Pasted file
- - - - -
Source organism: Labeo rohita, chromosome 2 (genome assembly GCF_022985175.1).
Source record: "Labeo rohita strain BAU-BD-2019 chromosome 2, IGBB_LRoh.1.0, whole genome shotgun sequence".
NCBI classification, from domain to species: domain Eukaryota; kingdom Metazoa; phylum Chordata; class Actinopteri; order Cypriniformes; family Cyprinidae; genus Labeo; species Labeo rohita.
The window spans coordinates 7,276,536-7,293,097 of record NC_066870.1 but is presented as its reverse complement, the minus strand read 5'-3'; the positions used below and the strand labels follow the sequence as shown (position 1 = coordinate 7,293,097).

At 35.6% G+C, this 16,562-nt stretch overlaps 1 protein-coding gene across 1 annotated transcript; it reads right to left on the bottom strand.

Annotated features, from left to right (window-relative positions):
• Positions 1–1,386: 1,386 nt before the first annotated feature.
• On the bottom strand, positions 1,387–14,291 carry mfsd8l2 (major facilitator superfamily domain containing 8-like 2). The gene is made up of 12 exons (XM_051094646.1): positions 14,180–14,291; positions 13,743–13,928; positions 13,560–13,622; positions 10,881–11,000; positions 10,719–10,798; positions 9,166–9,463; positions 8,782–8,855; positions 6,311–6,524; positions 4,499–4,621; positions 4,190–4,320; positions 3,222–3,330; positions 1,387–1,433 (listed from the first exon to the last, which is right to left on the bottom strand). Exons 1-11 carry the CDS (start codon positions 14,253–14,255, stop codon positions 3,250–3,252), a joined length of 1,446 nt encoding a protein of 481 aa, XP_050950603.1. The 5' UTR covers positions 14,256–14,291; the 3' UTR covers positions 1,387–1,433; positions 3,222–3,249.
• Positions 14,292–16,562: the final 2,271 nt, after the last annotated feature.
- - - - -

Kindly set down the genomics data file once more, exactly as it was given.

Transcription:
Source organism: Labeo rohita, chromosome 2 (genome assembly GCF_022985175.1).
Source record: "Labeo rohita strain BAU-BD-2019 chromosome 2, IGBB_LRoh.1.0, whole genome shotgun sequence".
NCBI classification, from domain to species: domain Eukaryota; kingdom Metazoa; phylum Chordata; class Actinopteri; order Cypriniformes; family Cyprinidae; genus Labeo; species Labeo rohita.
The window spans coordinates 7,276,536-7,293,097 of record NC_066870.1 but is presented as its reverse complement, the minus strand read 5'-3'; the positions used below and the strand labels follow the sequence as shown (position 1 = coordinate 7,293,097).

At 35.6% G+C, this 16,562-nt stretch overlaps 1 protein-coding gene across 1 annotated transcript; it reads right to left on the bottom strand.

Annotated features, from left to right (window-relative positions):
• Positions 1–1,386: 1,386 nt before the first annotated feature.
• On the bottom strand, positions 1,387–14,291 carry mfsd8l2 (major facilitator superfamily domain containing 8-like 2). The gene is made up of 12 exons (XM_051094646.1): positions 14,180–14,291; positions 13,743–13,928; positions 13,560–13,622; positions 10,881–11,000; positions 10,719–10,798; positions 9,166–9,463; positions 8,782–8,855; positions 6,311–6,524; positions 4,499–4,621; positions 4,190–4,320; positions 3,222–3,330; positions 1,387–1,433 (listed from the first exon to the last, which is right to left on the bottom strand). Exons 1-11 carry the CDS (start codon positions 14,253–14,255, stop codon positions 3,250–3,252), a joined length of 1,446 nt encoding a protein of 481 aa, XP_050950603.1. The 5' UTR covers positions 14,256–14,291; the 3' UTR covers positions 1,387–1,433; positions 3,222–3,249.
• Positions 14,292–16,562: the final 2,271 nt, after the last annotated feature.